From trade in camphor of Sumatran provenance to the discovery of roman gold coins of the reign of Antoninus Pius in the heart of the Mekong delta; from Hindu, Buddhist or Muslim pilgrims’ networks leading from the Himalayan range to far away in the Mongolian steppes or in Japan; from the spread of Chinese ceramics in Asian and Arabian emporia, to the settlement of Indian pundits in Southeast Asia, known to the West over centuries as the “Golden Chersonese” (Ptolemy), networks of knowledge and trade centered in Asia have undeniably played a global role since antiquity. And yet very few tangible elements of these networks are known with any degree of precision, so that a massive effort is required in order to cast light on this field. The intra-Asian networks organized around leading centers of production and places of exchange, as well as transcontinental circulations (both by land and by sea) can be studied in their forms of exchange and transfer of technology (metallurgical production such as the so-called Dông Son drums, right through to Hindu/Buddhist statuary; nautical construction that made it possible to cross the Indian ocean between the Indonesian archipelago and Madagascar as well as the Asian seas linking the extensive archipelagoes and the continental coasts of East Asia; the spread of Arab navigational charts; the central position of trade in ceramics from China, but also from Vietnam, Japan, Thailand…). More generally, it is these kinds of internal circulation, but also transcontinental trade networks as hinted at above, which explain the “Indianization” of Southeast Asia, the dissemination of Buddhism over a vast area, from India to Japan, the Sinicization of East Asia and other examples of the spread of intellectual culture.[51] Several “Asian Mediterraneans” (the Indian ocean, Arabian and Japanese seas, South Pacific) have served as important routes for commercial and religious exchange between cultural areas, notably between Asia and Africa. These large historical dynamics have naturally entailed phenomena of human mobility and colonization that need to be analyzed, mapped and restudied in the light of current investigations of modern colonialism (such as those envisaged by Cluster 2).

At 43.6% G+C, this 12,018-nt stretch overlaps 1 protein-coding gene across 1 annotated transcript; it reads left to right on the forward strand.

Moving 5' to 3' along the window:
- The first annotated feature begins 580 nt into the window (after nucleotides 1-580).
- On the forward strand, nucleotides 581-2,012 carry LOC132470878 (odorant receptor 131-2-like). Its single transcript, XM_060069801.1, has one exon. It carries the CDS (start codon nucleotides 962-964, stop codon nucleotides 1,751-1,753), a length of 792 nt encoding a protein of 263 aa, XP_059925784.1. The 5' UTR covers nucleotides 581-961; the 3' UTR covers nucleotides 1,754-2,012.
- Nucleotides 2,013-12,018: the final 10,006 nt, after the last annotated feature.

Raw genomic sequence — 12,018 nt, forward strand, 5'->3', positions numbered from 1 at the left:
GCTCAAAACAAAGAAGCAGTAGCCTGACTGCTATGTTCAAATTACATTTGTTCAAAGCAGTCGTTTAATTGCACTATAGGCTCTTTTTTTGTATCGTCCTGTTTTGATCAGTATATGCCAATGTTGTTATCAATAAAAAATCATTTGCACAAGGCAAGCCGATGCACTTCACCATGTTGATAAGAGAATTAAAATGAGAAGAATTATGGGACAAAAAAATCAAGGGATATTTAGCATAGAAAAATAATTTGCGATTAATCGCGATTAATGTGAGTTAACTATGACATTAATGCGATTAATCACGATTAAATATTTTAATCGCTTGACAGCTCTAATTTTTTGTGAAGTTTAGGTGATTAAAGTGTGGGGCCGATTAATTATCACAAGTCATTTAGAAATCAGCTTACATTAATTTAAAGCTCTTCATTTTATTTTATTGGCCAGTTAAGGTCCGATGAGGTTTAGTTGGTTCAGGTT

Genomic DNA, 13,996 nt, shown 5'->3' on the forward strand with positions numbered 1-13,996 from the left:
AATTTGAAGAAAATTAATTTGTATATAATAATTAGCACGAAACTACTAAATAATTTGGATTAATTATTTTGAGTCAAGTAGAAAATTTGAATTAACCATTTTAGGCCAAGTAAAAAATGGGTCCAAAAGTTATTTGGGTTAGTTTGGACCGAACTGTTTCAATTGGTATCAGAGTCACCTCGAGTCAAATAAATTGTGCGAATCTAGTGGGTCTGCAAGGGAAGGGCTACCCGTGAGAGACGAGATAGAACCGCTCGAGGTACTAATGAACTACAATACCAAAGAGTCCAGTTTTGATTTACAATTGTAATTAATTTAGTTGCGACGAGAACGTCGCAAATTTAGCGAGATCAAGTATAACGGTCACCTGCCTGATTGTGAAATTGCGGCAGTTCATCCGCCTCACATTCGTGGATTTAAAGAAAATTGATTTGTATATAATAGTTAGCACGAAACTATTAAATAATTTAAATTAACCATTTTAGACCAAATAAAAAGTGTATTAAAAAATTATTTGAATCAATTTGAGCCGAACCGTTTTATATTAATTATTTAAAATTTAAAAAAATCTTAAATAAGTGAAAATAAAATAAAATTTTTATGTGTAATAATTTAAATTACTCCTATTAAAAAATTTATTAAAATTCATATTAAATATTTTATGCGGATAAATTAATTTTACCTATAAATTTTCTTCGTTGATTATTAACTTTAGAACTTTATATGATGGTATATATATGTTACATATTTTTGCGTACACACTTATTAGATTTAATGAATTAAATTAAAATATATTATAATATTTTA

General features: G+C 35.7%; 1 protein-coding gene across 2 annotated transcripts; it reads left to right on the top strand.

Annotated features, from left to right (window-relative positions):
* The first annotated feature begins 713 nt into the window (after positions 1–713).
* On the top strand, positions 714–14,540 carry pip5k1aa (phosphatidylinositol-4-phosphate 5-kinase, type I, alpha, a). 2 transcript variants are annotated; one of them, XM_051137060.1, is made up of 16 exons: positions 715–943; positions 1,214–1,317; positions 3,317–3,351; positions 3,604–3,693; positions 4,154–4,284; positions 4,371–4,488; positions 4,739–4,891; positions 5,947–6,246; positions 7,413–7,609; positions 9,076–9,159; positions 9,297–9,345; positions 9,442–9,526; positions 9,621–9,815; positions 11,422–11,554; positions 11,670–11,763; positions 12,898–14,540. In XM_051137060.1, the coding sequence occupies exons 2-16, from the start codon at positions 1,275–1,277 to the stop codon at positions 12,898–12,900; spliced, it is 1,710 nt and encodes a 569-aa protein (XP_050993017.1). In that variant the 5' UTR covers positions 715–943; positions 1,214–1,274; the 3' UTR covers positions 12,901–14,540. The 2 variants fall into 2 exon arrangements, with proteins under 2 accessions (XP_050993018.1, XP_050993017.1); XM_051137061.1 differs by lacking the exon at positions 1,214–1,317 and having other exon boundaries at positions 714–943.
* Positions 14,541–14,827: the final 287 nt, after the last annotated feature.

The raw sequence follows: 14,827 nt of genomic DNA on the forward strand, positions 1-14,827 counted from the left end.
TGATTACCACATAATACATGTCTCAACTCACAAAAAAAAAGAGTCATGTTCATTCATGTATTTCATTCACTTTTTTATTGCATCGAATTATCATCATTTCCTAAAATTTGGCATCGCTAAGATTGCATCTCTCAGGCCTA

The tangible evidence of these diverse networks is of varied nature: archaeological reports, manuscripts as well as inscribed or printed historical documents, cult artefacts and works of art, with which must naturally be combined the contribution of linguistics, capable of revealing, notably from the point of view of language creolization, the past existence of contact and exchange over many centuries. The exchanges that we observe in the world today may, in quite a number of cases, stand in the continuity of these early days of globalization. It is true that some scholars have used this kind of argument, but demonstrating it required undertaking research on the ground and studying local sources first-hand.

Traditions of writing and religious systems